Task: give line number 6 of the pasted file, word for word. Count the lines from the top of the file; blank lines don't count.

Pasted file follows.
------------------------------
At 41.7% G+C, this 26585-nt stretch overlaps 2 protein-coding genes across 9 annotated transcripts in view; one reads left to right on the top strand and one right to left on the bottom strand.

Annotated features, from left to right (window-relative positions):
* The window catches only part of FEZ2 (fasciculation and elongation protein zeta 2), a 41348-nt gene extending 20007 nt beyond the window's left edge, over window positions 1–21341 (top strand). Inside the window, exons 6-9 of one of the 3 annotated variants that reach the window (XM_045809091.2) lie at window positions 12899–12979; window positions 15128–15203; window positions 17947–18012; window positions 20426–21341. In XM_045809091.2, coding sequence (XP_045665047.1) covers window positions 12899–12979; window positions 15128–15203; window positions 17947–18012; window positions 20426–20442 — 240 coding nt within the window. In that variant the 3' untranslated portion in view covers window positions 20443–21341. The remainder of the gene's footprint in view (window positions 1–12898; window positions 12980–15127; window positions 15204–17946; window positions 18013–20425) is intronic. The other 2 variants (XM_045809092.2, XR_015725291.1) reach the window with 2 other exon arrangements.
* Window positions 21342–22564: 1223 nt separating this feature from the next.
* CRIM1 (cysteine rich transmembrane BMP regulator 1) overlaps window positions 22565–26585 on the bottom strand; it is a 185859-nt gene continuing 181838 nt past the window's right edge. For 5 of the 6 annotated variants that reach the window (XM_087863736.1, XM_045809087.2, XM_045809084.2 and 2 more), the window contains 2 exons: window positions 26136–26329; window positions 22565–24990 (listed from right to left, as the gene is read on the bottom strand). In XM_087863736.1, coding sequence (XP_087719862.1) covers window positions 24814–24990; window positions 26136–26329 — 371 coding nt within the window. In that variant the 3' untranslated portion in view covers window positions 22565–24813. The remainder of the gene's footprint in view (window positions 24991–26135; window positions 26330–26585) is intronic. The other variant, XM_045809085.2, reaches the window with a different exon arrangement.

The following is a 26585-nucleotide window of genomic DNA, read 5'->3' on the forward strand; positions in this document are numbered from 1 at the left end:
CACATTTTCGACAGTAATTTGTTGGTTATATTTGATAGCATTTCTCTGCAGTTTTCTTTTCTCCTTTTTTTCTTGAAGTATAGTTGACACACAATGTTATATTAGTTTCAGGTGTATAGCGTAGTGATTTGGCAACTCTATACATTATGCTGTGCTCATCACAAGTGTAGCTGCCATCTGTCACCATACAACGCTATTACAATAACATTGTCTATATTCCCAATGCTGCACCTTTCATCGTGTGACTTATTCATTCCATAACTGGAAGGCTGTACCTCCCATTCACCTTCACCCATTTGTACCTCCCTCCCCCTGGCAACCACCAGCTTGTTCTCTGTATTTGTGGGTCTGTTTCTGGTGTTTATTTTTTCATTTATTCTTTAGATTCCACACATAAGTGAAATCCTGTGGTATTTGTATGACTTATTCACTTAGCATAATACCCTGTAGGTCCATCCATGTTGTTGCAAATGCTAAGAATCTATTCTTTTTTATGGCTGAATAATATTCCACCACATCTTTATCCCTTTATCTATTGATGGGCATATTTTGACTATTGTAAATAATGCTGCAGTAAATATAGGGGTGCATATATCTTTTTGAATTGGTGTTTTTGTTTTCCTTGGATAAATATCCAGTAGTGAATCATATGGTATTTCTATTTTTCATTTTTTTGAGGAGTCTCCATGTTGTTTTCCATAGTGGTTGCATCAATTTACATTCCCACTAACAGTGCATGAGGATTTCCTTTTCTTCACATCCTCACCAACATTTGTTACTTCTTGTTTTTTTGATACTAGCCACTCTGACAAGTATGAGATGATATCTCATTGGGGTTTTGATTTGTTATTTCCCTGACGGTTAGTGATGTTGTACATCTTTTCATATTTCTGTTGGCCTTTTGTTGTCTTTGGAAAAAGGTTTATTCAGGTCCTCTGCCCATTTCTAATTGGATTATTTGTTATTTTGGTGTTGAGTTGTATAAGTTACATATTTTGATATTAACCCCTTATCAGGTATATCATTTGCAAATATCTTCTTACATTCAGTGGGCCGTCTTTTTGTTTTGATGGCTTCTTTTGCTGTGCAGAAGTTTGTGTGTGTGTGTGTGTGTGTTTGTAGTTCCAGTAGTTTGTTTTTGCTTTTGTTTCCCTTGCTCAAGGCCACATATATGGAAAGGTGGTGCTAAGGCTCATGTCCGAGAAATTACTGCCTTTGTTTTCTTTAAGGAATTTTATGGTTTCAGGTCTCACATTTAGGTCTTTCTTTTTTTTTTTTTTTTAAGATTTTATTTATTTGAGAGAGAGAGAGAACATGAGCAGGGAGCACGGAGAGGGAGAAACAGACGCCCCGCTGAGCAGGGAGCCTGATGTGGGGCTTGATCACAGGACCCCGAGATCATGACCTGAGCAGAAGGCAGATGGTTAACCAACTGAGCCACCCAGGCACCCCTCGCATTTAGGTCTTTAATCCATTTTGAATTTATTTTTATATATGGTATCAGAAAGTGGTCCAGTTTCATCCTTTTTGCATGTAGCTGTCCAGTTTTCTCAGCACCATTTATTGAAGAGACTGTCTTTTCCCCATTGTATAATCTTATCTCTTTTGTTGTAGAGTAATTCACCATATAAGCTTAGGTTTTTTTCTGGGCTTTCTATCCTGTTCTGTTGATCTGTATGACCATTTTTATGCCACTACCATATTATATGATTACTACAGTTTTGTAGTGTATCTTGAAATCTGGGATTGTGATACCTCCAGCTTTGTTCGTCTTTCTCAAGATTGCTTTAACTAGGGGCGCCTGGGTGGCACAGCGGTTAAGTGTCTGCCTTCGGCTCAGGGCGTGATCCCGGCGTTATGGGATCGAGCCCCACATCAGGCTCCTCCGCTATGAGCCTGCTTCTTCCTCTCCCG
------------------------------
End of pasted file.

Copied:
The following is a 26585-nucleotide window of genomic DNA, read 5'->3' on the forward strand; positions in this document are numbered from 1 at the left end: